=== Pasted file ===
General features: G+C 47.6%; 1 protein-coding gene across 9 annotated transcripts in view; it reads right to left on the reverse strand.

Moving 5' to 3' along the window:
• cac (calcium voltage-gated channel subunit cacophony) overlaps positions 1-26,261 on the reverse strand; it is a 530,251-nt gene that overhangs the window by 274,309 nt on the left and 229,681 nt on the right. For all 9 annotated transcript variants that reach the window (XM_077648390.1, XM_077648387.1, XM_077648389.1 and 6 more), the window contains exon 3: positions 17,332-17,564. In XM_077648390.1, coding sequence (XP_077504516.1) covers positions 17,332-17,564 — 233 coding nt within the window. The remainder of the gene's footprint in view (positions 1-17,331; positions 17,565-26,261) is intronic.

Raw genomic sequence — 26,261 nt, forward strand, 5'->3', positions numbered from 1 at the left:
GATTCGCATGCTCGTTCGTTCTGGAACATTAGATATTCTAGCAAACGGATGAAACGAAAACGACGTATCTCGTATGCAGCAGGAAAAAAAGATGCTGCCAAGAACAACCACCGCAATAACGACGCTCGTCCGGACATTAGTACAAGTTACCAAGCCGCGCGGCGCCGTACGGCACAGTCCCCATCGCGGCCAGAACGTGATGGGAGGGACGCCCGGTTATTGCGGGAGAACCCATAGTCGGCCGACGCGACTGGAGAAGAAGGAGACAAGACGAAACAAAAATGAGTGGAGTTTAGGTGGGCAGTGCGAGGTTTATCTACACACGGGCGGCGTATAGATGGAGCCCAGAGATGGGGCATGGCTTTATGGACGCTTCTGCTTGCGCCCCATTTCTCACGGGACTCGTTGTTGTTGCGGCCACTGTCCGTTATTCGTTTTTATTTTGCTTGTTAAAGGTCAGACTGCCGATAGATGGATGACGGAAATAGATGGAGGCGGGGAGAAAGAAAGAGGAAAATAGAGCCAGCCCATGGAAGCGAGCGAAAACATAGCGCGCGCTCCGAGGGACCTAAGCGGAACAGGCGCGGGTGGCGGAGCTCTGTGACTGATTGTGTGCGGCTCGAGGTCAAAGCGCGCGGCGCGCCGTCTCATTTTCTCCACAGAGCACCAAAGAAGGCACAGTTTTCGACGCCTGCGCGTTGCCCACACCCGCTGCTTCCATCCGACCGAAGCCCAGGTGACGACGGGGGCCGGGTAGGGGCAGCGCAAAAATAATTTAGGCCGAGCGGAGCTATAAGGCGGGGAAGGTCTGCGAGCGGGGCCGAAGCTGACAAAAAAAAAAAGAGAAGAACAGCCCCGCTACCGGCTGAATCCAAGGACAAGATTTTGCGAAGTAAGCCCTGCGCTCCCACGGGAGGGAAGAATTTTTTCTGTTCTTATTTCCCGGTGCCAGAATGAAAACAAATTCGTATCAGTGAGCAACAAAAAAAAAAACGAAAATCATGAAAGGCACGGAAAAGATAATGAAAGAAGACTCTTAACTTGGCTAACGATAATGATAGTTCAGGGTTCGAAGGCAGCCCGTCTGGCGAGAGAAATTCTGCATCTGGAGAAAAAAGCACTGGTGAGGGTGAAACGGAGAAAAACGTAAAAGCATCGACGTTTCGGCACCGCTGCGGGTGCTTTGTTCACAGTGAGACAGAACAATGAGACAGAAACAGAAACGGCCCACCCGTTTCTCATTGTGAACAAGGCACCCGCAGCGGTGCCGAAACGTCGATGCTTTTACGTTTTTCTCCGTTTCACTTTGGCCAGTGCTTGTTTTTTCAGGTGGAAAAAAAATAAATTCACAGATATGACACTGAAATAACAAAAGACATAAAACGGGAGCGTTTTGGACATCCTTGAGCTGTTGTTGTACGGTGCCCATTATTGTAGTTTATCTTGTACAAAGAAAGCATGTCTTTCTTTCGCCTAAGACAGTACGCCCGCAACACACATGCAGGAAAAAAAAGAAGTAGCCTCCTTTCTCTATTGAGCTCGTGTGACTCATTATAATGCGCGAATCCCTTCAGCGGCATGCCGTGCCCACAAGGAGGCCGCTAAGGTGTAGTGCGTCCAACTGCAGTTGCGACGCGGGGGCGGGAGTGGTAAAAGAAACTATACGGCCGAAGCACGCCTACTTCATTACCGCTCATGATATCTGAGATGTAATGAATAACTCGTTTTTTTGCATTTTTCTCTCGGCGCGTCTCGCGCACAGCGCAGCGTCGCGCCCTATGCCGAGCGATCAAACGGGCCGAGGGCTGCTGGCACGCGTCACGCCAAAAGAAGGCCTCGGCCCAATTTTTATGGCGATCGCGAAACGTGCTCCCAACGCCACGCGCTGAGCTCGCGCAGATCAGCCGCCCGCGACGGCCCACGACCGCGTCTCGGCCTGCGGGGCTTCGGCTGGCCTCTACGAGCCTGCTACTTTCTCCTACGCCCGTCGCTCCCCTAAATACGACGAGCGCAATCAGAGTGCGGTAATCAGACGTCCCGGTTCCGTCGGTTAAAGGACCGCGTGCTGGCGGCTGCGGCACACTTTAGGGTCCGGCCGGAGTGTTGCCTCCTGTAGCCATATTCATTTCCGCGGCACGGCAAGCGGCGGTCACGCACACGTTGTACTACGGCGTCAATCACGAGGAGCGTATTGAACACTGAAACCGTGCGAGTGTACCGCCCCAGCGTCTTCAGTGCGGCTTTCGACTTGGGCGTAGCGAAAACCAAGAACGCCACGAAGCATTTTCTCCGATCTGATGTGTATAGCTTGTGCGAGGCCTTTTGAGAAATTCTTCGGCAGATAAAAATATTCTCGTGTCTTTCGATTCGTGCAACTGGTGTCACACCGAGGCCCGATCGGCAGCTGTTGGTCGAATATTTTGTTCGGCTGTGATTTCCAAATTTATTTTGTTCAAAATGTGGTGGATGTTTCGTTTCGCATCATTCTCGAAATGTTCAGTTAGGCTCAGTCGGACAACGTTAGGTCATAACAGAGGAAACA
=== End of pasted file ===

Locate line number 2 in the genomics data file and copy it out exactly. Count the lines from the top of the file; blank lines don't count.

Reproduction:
Moving 5' to 3' along the window: